Gov. John Carney said the COVID-19 pandemic is likely to cost Delaware at least $500 million in lost revenue – and if the stay-at-home order is extended beyond May 15 and into the summer season, Carney said, the loss could creep toward $1 billion, nearly a quarter of the state’s $4.45 billion budget.
“I think anybody who knows a little bit about the math can conclude that we’re going to have a tough fiscal time come later this spring and early summer,” Carney said during a call with the Delaware State Chamber of Commerce April 3.
The positive thing about the federal stimulus, he said, is that it guaranteed every state at least $1.25 billion. However, he said, Delaware can’t use any of that money for lost revenue. Carney said $500 million is about 11 percent of the state’s annual revenue.
“We all just need to be smart as we try to get the economy going again,” he said “It’s in everybody’s interest, and it’s everybody’s objective to help businesses survive this.”
On the call with the chamber, small business owners across the state said the larger national chains may be taking advantage of the situation by being deemed essential and selling a wide variety of nonessential items.
The remedy for that is unclear. “It just seems to me that it would be an enforcement nightmare,” Carney said.
In a press conference April 3, Carney said he has kept liquor stores open because healthcare providers informed him that if liquor stores are closed, people who are alcohol dependent would end up in the emergency room with withdrawal. “There's a rationale behind all of that,” he said.
Following his latest emergency order limiting crowds and interaction among shoppers, Carney said open businesses are doing a great job limiting capacity and marking floors with 6-foot indicators for shoppers.
“Everything is based on the idea of public safety and social distancing,” he said. “We’ve been very hard on some of these establishments that have stayed open because they haven’t enforced social distancing.”
Construction sites are also a concern. Carney said he has driven by sites where workers are not abiding by 6-foot distancing, usually when they are on break. “If they don't follow the rules we're going to have to shut them down,” he said.
Workers are also supposed to have only one person per vehicle. “There are a lot of changes in the way they are doing business,” he said.
Flattening the curve
Carney said models show the next two weeks will be critical in flattening the curve.
“These are very trying times in our state,” Carney said. “These are circumstances that are unprecedented in our lifetimes. The last time we had a public health pandemic like back in 1918, a flu pandemic killed thousands here in Delaware and ravaged around the country. We’re maybe in a similar situation today. It’s certainly uncharted waters for all of us.”
Carney said the state is prepared for a potential spike in positive cases and hospitalizations.
“We do feel pretty good about our approach to surge capacity,” Carney said. “The hospitals only have so many available rooms, available ICU rooms, critical care staff and ventilators. We feel pretty good about the number of ventilators we have relative to the rooms available.”
Based on FEMA predictions and the state’s own expert prediction chart, Carney said, he feels confident Delaware has enough ventilators. A.J. Schall, director of Delaware Emergency Management Agency, said Bloom Energy is refurbishing and retrofitting ventilators that have been stockpiled for about a decade. So far, he said, 35 have been finished, and he expects another 60 shortly. “They will be on the shelves ready to be distributed as needed,” he said. Schall said the state also has procured some ventilators on the open market.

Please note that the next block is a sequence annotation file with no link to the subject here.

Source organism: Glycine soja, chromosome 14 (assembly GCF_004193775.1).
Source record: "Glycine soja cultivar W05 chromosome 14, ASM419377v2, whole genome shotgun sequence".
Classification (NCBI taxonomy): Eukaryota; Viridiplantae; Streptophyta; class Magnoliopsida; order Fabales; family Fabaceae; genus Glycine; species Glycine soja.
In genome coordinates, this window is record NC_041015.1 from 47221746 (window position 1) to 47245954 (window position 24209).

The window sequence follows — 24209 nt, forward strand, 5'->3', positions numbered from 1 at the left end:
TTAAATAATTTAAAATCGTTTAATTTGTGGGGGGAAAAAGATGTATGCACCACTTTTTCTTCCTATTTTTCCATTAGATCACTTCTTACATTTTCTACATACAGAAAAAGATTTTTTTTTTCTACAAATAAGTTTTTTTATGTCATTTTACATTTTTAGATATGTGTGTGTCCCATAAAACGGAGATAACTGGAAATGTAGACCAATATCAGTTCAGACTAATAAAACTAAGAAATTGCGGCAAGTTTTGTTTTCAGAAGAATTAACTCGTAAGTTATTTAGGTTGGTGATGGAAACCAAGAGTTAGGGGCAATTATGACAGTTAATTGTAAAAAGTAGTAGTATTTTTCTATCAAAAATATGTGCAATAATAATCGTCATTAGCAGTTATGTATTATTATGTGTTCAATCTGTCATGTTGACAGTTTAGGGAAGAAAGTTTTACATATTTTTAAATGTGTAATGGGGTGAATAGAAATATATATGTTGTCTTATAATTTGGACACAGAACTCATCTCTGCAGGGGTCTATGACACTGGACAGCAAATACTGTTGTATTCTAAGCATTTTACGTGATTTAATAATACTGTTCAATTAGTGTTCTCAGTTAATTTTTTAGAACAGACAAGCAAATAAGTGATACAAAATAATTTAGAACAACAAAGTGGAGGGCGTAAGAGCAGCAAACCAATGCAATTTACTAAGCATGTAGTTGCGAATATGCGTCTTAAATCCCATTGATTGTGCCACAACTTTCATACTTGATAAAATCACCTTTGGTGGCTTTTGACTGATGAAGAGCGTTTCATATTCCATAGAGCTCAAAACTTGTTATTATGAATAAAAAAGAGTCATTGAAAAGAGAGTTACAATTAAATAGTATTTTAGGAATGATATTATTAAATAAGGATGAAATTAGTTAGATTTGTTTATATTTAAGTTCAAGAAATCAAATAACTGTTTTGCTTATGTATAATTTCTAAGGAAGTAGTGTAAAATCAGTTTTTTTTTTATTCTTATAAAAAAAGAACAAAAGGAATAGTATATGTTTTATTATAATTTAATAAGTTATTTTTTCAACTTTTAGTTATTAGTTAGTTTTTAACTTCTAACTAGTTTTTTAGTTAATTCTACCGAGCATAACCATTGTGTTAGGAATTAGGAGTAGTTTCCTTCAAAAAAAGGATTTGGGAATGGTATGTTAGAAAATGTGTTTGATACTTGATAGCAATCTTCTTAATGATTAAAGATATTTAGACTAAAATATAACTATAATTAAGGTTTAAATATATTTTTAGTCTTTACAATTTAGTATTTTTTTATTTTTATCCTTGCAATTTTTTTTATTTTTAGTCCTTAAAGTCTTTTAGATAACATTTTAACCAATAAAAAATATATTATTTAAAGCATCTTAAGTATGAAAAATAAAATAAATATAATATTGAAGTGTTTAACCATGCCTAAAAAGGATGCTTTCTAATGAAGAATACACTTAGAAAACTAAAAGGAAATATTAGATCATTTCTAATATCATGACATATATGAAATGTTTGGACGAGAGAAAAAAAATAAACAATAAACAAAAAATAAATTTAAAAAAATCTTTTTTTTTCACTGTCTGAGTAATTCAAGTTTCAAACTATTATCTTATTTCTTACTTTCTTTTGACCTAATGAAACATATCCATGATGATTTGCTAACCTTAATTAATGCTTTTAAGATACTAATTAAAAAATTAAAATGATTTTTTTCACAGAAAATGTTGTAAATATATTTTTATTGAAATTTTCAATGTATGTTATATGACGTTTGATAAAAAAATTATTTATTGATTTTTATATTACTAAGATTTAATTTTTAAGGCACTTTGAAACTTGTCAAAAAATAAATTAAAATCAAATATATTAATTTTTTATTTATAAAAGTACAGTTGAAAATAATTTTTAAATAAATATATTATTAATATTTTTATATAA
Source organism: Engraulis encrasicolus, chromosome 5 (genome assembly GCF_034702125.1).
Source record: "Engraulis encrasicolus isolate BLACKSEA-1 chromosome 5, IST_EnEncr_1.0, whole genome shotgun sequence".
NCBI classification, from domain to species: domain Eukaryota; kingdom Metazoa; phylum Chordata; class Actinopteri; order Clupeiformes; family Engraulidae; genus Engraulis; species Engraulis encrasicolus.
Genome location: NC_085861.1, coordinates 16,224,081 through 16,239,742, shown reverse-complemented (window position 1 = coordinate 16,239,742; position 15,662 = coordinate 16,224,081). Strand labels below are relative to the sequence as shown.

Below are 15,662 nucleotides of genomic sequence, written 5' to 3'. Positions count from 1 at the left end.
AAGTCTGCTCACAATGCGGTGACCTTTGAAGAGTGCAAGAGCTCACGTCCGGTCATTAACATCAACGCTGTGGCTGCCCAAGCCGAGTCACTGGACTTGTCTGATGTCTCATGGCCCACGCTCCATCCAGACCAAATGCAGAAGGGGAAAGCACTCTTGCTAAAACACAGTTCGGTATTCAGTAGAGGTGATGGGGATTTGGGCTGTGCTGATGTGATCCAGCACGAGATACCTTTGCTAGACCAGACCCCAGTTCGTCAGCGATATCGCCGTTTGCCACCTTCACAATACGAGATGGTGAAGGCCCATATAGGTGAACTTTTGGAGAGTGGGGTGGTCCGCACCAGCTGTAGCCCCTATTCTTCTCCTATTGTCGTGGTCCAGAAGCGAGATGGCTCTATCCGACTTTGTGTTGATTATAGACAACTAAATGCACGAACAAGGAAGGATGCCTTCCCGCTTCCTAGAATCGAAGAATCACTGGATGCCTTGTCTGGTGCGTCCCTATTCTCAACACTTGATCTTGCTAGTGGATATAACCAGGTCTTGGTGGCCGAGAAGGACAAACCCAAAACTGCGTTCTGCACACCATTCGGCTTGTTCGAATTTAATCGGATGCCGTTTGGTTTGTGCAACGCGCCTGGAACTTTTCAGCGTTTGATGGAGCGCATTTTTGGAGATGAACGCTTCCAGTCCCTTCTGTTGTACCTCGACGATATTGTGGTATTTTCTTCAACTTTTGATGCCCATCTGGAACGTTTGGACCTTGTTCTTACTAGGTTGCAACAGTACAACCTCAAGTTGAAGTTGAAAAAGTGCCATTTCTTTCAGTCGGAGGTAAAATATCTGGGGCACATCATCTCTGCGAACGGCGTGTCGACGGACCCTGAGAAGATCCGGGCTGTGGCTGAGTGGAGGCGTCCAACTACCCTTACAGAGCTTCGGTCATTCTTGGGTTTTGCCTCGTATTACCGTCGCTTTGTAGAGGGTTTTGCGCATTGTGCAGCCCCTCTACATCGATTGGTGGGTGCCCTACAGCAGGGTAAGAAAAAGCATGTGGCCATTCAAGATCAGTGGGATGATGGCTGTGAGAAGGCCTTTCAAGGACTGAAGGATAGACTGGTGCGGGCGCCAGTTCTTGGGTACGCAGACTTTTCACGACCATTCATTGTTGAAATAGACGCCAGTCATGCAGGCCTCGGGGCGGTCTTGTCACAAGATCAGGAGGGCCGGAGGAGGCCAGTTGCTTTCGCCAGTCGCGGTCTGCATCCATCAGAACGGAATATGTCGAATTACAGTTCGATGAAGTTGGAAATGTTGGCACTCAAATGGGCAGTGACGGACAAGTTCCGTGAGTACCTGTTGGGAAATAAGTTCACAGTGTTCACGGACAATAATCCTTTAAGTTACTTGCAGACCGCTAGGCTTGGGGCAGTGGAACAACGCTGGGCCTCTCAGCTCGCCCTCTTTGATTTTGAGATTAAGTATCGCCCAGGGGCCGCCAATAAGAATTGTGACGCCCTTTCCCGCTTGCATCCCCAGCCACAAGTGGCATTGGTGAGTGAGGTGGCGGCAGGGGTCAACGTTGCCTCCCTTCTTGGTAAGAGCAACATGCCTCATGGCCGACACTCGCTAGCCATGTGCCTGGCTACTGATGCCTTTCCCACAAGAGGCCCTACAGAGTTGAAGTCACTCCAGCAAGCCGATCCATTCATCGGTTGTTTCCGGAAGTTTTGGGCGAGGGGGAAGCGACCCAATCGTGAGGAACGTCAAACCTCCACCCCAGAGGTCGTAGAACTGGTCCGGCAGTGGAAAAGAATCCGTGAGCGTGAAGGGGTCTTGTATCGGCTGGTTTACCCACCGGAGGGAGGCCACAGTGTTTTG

Dr. Karyl Rattay, director of Division of Public Health, said the state has practiced conservation of personal protective equipment – masks, gowns, gloves – for about a month, encouraging reuse when possible.
“It is uncomfortable for a lot of healthcare providers who are used to throwing a lot of PPE away on a regular basis,” she said. “For many of them, it's not what they're used to.”
Rattay said there are no shortages, but they are keeping an eye on supplies to make sure everyone is safe when the surge comes.
Carney said the state has two weeks’ worth of tests for the state – an estimate which did not include the 5,000 rapid tests delivered to Delaware April 4.
As hospitals gear up to handle the potential surge, Carney said, the state is looking into setting up alternative care sites outside of the hospitals for patients who need treatment but not for COVID-19.
In New Castle County, A.I. duPont/Nemours has close to 100 beds available for non-COVID-19 patients, he said. They are also looking to use existing space at Bayhealth in Kent and Sussex as well as Beebe Healthcare. There is not a lot of extra space at Nanticoke in Seaford, he said. In a DEMA release April 6, officials said site assessments in Sussex County continue, and options include the old Milford Memorial Hospital and a National Guard field option adjacent to one of the current hospitals.
Carney said it is better to keep COVID-19 in the hospitals where assets such as oxygen, pharmacies and other resources are readily available.
“It's better to do it there where you're close to these services that you otherwise would have to stand up if you took it to a facility remote from Beebe, Nanticoke or Bayhealth,” he said. “That's a bit of a turn this past week.”
As the holiday season approaches with Easter, Passover and Ramadan, Rattay said she knows how important those days are for many, but she suggests virtual dinners and virtual services to prevent spreading COVID-19 during this year's celebrations.
“We are imploring everyone to think now how you are going to do this differently this year,” she said.